Rocklage means that while the Catholic systems must structure their corporate operations with an eye to satisfying, for example, the bond market from which they gain long-term financing, inside the hospitals and clinics the emphasis has to be on the Catholic mission of providing care, not least to the needy.
Said Rocklage, I think what were saying among ourselves is we may need to talk the corporate language on the street [Wall Street], but among ourselves we have a different language. We need to be strong in the market, but it doesnt define who we are. We are about stewarding and ministry.
There are three downside emerging trends that threaten the survival of the Catholic hospital: rising costs; rising opposition to Catholic health cares ethical practices that could threaten future federal and state reimbursements to Catholic hospitals; and the most restrictive and conservative interpretations of the U.S. bishops Ethical and Religious Directives for Catholic Health Care Services.
The Vatican-mandated directives are a wide-ranging analysis of dos and donts and explanations of topics ranging from abortion and artificial insemination to the destruction of embryos and genetic counseling.
Pain management, natural family planning, reproductive technology, sterilization and the provision of contraceptive services are dealt with, and it is these latter two that present a major area of contention as Catholic hospitals enter into merger agreements with non-Catholic hospitals.
On the financial front, not until the 1960s, with the advent of Medicare and Medicaid -- when Catholic and other hospitals and physicians regarded as voluntary institutions began to be paid for services they previously gave for a minimal or no fee -- did Catholic hospitals suddenly find themselves actually making money.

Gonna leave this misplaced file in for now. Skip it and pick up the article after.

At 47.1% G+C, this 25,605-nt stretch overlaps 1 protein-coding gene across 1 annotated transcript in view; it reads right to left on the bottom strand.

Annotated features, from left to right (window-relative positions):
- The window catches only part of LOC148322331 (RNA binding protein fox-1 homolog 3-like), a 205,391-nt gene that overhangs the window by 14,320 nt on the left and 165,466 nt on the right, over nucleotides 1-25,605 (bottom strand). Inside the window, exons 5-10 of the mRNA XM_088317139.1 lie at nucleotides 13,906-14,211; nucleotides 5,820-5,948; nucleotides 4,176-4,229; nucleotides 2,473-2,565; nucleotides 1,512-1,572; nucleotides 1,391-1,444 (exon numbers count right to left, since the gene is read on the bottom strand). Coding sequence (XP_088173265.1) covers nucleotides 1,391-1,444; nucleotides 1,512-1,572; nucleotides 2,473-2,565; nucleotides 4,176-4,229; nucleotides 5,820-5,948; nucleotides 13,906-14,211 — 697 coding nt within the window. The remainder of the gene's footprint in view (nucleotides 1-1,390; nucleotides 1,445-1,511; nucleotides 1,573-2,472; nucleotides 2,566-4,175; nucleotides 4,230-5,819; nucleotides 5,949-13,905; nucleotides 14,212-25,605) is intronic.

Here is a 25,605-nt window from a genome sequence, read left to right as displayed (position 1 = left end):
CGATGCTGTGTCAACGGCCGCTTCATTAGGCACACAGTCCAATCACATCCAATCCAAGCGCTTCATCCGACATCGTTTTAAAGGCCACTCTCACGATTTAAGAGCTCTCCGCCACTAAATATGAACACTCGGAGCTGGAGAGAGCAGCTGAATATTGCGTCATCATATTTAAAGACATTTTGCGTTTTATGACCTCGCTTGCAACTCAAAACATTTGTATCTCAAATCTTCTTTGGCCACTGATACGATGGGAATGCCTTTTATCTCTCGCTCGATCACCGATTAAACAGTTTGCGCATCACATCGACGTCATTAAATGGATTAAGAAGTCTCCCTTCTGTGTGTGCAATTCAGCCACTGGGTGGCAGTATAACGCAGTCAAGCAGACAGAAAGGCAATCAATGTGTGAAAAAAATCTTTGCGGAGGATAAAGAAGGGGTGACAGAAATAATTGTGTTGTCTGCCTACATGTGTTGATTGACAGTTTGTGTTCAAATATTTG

Then Americans use of hospitals grew dramatically and expansion became the new order. The new money in medical services triggered growth, but it also triggered corporate Americas realization there was a previously unrealized buck to made in health care.
The for-profit hospital and care corporations came into being. What had been a social service turned into a Wall Street profit center. Profitable examples: For-profit HCA has grown into an $18 billion annual revenues corporation; now beleaguered Tenet Healthcare to $11.5 billion.
However, another trend was underway in the 1980s.
The Reagan administration instituted programs that made inroads into health care provision profit margins. Medicare and Medicaid reimbursements were cut -- or held at par as costs rose. Patient stays were drastically reduced.
Twenty years later the Bush administration is continuing to cut reimbursements and is accelerating its plans to revamp the entire Medicaid and Medicare structure.
The screws have tightened to the point that much of the not-for-profit delivery system, Catholic and otherwise, is again under serious duress.
Which leaves Catholic health care like a doctor on a unicycle in the main ring of an ideology-riven circus tent.
She juggles the balls of social commitment, Vatican-mandated ethical directives, nonprofit system economic challenges, and the needs of the uninsured.
Meanwhile, around the ring, shes dodging the thrusts of members of Congress and the pro-choice community who want to poke a stick in the unicycle wheel.
Its a neat trick to remain balanced.
Arthur Jones is NCR editor at large. His e-mail address is firstname.lastname@example.org
National Catholic Reporter, June 6, 2003 [corrected 06/20/2003]